But they both got the same information. It is time for the doctors to start trying to cure daddy’s sickness. And the basics of what that will involve. The hardest part for them is the fact that we will be separated for 2 months. The boy was very accepting of what was going to take place. The girl, a little scared. And we told her that was alright to be scared. But we assured both kids that although this was going to be hard, it was going to be okay. Everything was going to be alright. Keeping on the positive side… Daddy was going to be better and healthier than he is now.

There were some tears, lots of hugs, and snuggling. They are already familiar with using Skype and video chats. So they would be able to “see” us every day. I promised that I would come home for visits when friends of daddy’s came to see him and that I would occasionally kidnap them for a weekend to take them to St. Louis so they could visit daddy in person.

We also sent an email to their teachers and their principal, letting them know what is and will be going on. Asking them to be understanding and supportive, and to provide comfort if needed. We heard back them and it has been very positive.


20. January 2013 · 2 comments · Categories: Information · Tags:

…as Mark likes to say.

It is hard to decide where to start so I will just introduce the nitty-gritty.

Mark and I have lived with this so long (or so it feels) that I am not sure who I have or have not gone into details about it. Mark has been diagnosed with Myelodysplastic Syndrome (MDS) since 2005. For him it has been a slowly progressing disease (although it isn’t really a disease, it’s a cancer), and we have been dealing with symptoms as they arise and waiting for the doctors to tell us it is time to begin serious treatment. Well it is time.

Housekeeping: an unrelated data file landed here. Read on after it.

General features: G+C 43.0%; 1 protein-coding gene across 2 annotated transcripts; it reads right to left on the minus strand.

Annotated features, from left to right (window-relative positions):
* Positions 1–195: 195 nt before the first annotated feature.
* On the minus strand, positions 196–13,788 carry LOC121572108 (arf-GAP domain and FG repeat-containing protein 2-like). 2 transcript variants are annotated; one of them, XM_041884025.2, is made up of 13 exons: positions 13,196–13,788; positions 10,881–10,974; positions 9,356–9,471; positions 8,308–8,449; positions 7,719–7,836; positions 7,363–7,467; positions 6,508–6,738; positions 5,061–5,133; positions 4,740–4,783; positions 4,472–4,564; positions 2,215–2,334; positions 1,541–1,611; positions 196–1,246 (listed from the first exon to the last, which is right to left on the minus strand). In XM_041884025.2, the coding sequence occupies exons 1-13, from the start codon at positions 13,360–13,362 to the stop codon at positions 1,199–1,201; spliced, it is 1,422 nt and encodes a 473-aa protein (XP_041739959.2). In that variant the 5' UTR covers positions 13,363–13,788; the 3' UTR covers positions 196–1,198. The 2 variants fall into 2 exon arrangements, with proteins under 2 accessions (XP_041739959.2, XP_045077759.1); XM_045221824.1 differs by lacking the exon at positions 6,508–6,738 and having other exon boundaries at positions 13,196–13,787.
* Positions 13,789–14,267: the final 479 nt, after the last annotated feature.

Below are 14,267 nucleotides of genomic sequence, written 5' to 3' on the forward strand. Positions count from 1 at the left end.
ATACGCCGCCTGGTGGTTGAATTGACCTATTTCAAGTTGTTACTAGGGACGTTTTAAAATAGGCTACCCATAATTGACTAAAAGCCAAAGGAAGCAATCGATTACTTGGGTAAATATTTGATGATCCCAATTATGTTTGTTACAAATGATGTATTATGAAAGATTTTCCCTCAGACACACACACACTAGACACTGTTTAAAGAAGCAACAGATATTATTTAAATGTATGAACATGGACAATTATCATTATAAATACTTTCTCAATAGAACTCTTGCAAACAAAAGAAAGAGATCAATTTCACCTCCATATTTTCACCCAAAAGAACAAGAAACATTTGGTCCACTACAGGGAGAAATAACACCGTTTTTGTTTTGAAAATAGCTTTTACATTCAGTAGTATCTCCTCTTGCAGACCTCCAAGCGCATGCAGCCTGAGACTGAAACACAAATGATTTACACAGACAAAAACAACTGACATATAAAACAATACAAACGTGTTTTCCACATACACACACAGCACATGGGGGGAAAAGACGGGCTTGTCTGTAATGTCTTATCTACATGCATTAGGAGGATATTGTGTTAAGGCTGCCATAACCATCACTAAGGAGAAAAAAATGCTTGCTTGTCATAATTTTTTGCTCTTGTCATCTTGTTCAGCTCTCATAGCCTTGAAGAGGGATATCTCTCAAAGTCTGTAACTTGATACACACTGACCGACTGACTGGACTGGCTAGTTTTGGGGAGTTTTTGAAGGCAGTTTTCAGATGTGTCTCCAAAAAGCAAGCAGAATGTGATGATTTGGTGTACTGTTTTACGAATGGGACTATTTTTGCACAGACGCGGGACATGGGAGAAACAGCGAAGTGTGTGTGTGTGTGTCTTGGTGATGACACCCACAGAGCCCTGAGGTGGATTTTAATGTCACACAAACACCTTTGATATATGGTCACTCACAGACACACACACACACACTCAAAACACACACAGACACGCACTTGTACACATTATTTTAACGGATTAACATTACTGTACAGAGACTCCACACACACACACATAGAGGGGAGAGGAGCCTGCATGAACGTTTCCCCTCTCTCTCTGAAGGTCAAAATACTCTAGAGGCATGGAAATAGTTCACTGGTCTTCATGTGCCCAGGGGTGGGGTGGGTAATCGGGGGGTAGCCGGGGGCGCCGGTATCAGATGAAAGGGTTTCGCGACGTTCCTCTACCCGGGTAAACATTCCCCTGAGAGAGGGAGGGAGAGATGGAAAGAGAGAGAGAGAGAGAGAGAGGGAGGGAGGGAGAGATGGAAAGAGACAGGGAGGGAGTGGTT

In about 6 weeks, Mark will be having a Stem Cell Transplant (Bone Marrow Transplant). The specialist for this is in St. Louis at the Siteman Cancer Center (Barnes-Jewish Hospital) and we will be there for about two months. It involves chemo, the transplant, and up to two years of immunosuppressant drugs and more or less, quarantine. So yeah, fun times.

Now we are trying to get prepared for that. Mark is trying to keep a very zen attitude about the whole process, and I am extremely optimistic that as much of a pain in the ass this whole thing will be, ultimately every thing will turn out just fine. None the less, we need all the positive vibes you can send our way. And so that is what is going on in our lives now. When Mark was first diagnosed with this, we thought that transplant was imminent and started a blog then. You can read about the start of our journey there.

We have set up this blog so that we can keep everyone up to date with what is going on. I am also hoping by posting to this blog, someone else who is going through the same thing will have some idea what to expect, because it has been hard to find out info from the patient and family side of things.

There are some links on the sidebar to give you more information for now. But I will continue to update with whatever comes up and more details as they happen.

Love to everyone and consider being a blood marrow donor.

– Terri